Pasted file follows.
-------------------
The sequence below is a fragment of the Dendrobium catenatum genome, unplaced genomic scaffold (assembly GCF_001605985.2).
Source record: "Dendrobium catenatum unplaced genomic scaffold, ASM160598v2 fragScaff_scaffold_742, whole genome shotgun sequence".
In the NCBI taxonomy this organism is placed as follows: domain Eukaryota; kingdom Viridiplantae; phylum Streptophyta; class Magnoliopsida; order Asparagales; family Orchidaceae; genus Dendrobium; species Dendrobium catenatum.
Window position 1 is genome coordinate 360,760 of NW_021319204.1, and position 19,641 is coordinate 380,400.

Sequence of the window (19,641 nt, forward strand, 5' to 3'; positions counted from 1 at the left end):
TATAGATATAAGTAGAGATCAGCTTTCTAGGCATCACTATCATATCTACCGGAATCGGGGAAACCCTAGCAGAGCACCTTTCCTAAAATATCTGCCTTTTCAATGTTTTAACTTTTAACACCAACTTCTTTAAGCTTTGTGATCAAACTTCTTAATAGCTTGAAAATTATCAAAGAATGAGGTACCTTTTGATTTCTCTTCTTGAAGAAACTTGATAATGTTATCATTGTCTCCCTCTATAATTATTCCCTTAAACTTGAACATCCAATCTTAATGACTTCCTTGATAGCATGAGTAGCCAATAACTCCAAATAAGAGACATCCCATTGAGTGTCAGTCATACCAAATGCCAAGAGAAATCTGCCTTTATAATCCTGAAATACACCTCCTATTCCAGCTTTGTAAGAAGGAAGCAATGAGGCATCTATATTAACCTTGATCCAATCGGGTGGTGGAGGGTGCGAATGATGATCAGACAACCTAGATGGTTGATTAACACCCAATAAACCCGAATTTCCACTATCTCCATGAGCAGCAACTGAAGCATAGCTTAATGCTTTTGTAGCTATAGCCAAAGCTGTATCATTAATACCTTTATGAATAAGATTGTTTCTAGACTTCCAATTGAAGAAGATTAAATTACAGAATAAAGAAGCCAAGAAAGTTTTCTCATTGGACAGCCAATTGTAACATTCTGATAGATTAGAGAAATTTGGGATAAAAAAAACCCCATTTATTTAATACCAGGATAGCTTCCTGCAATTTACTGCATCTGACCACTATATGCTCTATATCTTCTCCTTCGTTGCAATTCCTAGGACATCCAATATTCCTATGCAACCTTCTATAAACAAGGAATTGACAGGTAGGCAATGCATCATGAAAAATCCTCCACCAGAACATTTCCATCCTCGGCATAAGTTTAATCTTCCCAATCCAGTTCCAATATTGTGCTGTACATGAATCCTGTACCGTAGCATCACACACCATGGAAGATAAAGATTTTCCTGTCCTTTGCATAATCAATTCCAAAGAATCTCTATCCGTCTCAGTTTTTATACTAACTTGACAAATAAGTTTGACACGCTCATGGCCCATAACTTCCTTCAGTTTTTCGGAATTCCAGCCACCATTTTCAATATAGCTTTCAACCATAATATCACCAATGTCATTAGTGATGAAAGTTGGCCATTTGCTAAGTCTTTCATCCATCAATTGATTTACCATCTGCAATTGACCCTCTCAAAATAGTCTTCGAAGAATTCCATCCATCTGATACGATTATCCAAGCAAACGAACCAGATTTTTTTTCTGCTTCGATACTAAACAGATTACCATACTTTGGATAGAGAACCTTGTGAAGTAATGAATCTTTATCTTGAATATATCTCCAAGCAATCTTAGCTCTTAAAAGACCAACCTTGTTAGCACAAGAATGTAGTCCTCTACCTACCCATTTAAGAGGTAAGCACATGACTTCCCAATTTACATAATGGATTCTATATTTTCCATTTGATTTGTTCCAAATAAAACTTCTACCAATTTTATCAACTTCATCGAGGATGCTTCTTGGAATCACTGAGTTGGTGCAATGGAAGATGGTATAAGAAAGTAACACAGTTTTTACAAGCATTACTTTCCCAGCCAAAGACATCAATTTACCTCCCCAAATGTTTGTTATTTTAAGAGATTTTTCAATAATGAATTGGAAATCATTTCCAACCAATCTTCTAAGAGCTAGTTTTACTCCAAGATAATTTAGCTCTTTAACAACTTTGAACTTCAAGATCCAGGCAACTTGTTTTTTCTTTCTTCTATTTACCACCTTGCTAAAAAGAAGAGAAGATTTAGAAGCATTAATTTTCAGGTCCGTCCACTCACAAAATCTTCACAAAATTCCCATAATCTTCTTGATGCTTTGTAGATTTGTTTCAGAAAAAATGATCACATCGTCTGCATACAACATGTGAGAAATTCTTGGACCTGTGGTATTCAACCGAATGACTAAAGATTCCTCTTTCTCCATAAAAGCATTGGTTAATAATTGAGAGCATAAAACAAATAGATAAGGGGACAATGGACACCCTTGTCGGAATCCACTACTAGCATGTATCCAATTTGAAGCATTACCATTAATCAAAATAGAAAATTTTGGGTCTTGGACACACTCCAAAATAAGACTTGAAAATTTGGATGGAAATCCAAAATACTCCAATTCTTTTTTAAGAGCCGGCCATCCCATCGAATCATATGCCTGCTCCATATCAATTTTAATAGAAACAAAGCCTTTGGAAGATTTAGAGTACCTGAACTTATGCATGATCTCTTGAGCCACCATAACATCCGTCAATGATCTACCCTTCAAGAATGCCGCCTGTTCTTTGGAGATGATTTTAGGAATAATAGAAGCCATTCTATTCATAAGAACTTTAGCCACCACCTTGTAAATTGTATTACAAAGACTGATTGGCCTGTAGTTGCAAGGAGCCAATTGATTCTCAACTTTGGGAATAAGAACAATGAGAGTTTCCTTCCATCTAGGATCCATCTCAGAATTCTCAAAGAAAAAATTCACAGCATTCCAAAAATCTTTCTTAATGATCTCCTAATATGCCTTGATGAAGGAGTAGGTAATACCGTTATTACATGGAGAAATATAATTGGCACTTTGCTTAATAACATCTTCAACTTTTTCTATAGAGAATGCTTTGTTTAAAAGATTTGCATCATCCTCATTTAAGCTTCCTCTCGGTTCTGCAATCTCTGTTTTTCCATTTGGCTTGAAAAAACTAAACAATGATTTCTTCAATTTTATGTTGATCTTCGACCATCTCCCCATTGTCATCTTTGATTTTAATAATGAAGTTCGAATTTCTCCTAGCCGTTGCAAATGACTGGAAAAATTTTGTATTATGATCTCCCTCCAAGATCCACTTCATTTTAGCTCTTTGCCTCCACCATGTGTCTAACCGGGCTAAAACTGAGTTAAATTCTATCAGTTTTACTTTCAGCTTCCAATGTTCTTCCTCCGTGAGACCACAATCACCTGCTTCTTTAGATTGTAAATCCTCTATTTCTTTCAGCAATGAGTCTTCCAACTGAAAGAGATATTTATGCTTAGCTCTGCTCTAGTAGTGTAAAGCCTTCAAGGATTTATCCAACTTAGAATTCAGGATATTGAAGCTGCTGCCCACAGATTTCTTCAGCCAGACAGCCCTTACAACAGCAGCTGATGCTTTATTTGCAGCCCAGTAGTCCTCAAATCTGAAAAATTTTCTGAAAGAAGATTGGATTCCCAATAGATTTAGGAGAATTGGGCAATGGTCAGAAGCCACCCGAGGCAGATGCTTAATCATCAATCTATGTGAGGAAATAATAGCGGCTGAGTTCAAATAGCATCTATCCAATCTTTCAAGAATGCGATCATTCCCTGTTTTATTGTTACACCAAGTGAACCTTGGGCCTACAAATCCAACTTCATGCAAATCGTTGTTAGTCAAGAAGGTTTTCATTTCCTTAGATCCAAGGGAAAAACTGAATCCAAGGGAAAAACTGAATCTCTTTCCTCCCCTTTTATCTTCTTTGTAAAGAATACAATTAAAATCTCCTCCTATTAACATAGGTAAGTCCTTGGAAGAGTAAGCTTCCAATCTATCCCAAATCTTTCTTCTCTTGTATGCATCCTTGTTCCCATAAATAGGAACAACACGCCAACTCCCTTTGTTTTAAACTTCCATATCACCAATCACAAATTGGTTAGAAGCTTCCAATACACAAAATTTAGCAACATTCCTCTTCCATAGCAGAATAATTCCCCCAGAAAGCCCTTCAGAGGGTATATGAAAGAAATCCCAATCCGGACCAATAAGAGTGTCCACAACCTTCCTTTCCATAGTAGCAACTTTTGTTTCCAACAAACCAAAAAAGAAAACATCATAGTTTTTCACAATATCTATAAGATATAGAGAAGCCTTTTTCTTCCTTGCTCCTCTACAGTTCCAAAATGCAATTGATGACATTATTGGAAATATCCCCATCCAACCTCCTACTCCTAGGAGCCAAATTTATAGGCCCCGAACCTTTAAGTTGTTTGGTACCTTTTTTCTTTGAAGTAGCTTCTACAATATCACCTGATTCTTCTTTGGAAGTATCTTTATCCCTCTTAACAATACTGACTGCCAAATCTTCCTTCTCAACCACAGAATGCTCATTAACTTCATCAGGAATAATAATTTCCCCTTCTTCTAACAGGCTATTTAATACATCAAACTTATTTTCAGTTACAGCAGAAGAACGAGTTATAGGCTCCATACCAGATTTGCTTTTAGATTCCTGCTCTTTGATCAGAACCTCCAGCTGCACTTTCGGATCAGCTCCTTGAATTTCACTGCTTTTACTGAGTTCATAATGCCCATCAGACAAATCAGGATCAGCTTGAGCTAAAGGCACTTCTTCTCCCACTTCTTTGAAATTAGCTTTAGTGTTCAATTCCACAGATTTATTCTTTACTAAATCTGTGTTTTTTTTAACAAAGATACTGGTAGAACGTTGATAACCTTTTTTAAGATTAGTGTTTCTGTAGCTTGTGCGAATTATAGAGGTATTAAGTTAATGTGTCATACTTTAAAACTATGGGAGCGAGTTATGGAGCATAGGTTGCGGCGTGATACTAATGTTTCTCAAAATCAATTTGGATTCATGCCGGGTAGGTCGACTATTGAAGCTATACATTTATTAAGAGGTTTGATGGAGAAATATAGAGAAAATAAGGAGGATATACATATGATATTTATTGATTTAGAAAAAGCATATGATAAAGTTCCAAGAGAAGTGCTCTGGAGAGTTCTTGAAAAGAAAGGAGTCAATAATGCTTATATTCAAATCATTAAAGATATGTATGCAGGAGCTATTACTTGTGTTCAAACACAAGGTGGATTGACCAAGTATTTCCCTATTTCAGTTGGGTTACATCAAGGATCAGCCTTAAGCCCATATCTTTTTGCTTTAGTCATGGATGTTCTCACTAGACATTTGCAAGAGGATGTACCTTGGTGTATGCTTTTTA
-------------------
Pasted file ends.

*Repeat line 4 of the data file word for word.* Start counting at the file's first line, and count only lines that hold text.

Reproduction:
Window position 1 is genome coordinate 360,760 of NW_021319204.1, and position 19,641 is coordinate 380,400.